Star Trek: First Contact (1996)

D: Jonathan Frakes
S: Patrick Stewart, Brent Spiner, Alice Krige

This Aliens-wannabe is directed with solid competence by Jonathan Frakes and easily outshines the previous entry in this long-running movie series, but it never transcends the obvious attempts to draw some darkness into the franchise and winds up merely so much marketing on the road to endless protraction, fun though it is while it's on. Resurrecting the Star Trek: The Next Generation TV series' most effective villains, the Borg; a race of cyborgs whose unfeeling conformity and forced social and biological collectivisation represents the worst fears of the democratic United Federation of Planets (and, by no co-incidence, the United States of America), the film details an attempt by the crew of the new Enterprise NCC-1701E to thwart a Borg plot to re-write human history by preventing first contact with alien life (which changes the destiny of the planet forever). This takes the from of a dual story line set in the movie's past (our future), one part involving the attempt to help space-flight pioneer Zefram Cochran (James Cromwell, of Babe fame) to rebuild his shattered space craft in the wake of a Borg attack and the other involving a tense confrontation with the Borg themselves on the Enterprise in orbit above the planet.

Of the two stories, the second is by far the stronger, with some suspenseful action scenes and a general intensity as yet unseen in the Star Trek movie universe. Stewart and Spiner steal most of the screen time as the newly demented Captain Picard and the android Data, with Michael Dorn running close behind them as fearsome Klingon warrior Worf (after a contrived introduction which brings him back from the TV spin-off Star Trek: Deep Space Nine). Alice Krige then makes an appearance as the Borg Queen to add a little twisted sexual tension, attempting to woo Data from his dreams of being more human to being more Borg with a curious line in psychological and physical manipulation including much sexual innuendo and dominatrix S&M fetishism.

There are plenty of set pieces and lots of portentous goings-on with human destiny in the balance, and the central characters get plenty of opportunity to explore their inner demons as things explode around them (accompanied by Jerry Goldsmith's stirring score). It all adds up to a good sci-fi yarn which does not depend upon foreknowledge of the Star Trek universe to understand (although it is still quite unlikely that even younger viewers are not familiar with the basics at this stage) and occasionally rises to moments of genuine tension and excitement on the road to a potential apocalypse.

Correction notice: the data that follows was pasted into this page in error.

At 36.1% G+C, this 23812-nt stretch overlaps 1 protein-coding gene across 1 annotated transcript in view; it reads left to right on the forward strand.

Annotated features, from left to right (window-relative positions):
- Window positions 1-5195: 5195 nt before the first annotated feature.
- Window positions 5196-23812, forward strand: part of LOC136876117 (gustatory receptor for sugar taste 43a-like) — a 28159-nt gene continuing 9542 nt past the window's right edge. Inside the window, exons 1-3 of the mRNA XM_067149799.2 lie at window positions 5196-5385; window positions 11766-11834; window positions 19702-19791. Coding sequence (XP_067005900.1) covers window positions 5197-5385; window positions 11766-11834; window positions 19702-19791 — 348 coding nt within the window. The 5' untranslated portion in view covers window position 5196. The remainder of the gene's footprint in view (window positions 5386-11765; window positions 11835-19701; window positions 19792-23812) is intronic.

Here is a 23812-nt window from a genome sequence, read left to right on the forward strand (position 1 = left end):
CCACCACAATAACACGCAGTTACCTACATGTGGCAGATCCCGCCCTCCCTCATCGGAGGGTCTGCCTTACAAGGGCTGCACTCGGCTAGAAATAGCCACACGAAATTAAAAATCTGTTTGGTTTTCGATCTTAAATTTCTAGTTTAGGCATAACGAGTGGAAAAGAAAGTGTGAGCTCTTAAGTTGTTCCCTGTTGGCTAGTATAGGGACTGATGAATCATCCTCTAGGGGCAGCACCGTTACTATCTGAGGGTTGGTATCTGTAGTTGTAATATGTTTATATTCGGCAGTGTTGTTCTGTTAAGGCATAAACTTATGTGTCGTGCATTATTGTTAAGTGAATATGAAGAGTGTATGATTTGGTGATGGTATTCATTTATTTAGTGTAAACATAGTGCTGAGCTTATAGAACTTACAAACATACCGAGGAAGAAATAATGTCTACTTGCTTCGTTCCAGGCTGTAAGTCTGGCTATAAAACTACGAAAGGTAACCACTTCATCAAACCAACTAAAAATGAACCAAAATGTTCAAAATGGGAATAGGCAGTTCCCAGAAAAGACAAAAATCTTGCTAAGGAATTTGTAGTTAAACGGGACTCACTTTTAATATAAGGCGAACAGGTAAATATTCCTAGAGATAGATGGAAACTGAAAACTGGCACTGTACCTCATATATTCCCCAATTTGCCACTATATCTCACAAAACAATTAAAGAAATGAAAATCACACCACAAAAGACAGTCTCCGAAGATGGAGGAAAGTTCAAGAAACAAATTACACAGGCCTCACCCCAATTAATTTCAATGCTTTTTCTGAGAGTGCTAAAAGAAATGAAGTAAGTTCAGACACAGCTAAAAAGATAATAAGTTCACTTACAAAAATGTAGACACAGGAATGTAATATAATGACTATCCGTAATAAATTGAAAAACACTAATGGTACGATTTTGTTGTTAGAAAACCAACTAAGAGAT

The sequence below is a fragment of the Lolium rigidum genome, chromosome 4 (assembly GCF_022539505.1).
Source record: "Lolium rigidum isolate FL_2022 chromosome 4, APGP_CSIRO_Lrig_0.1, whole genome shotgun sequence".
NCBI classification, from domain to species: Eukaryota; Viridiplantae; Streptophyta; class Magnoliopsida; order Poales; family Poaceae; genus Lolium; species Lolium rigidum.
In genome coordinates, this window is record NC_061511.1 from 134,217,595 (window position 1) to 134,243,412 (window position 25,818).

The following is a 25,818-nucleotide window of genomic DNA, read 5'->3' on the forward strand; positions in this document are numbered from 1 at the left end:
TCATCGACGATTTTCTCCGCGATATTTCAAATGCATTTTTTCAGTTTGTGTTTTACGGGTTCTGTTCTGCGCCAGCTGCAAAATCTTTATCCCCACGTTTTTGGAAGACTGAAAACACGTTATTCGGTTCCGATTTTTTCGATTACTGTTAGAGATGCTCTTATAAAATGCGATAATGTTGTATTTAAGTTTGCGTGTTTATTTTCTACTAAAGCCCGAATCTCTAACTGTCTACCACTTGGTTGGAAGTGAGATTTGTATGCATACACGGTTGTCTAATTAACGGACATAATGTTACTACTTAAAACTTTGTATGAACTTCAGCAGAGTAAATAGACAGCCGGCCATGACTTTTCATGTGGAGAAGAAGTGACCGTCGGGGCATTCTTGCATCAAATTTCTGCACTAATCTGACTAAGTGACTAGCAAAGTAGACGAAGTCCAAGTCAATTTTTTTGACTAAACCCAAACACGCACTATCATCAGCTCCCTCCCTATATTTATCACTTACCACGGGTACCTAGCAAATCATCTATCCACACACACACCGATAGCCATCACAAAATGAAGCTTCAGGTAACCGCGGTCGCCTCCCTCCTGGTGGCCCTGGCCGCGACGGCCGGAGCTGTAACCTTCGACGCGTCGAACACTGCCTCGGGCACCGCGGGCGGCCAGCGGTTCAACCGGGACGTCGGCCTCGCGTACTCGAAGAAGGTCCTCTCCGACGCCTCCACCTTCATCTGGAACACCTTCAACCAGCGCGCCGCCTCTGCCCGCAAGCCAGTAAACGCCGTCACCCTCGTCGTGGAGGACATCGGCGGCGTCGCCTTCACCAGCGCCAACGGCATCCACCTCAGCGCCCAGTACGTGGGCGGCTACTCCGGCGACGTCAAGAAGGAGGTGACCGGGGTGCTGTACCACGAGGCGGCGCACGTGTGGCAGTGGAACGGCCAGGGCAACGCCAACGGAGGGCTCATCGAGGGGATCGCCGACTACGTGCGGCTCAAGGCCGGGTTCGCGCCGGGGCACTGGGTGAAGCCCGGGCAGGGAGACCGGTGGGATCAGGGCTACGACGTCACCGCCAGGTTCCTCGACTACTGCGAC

The action scenes are handled well and Frakes does a good job of juggling the twin storylines (it's not really his fault that the earthbound tale is so uninteresting). But it is ultimately derivative of better material, most notably Aliens, with its crew of under equipped and fragile humans going up against a sinister biologically superior collective which builds a hive amid the winding corridors of their space ship and is ruled by a female. Also the attempt to create an edge for Stewart's Picard by consciously and repeatedly likening him to Captain Ahab in Moby Dick is irritating and unconvincing, and when he abandons the persona and acts in his familiar, decent, upright, politically-correct manner, the transition is laughably simple. (Interestingly, the same card was played more successfully with Ricardo Montalban in Star Trek II: The Wrath of Khan, which was replete with paraphrases and quotations from Melville's novel)

Fans and devotees will have a great time though, given that this is a superior vehicle for the Next Generation cast, and that the script is loaded with in-jokes and important information and events in the history of the future envisioned by TV writer Gene Roddenberry some thirty years before. Diehard train spotters will relish debating the transformation of Zefram Cochran from the typical morally upright sixties astronaut introduced in the original Star Trek series to an opportunistic alcoholic here, and the very existence of Krige's Borg Queen (which rewrites the mythology of the characters completely). There is also a plethora of references to episodes from the show including a showdown in a computer-generated fantasy of the 1930s, a cameo by Robert Picardo (from Star Trek: Voyager ), and a repetition of Data's famous line about sexual techniques used in the first season of the Next Generation show followed by an exact reference to the last time he used it.

In a sense, it can often feel like too much of a mediocre thing when confronted by the enormity of this franchise's cultural and economic reach, and the movie's advertising catch phrase "resistance is futile" could well refer to a skeptic's response to the whole endeavour. But the bottom line is that the movie itself is well-made and generally entertaining, and like Star Trek II - The Wrath of Khan way back in 1982 (whose success following the disappointing returns from Star Trek: The Motion Picture led to four further adventures for the original cast), it is likely to ensure that the series continues simply because no matter how silly things get, a good old-fashioned shoot-em-up will always pull in the punters.

Review by Harvey O'Brien copyright 1997.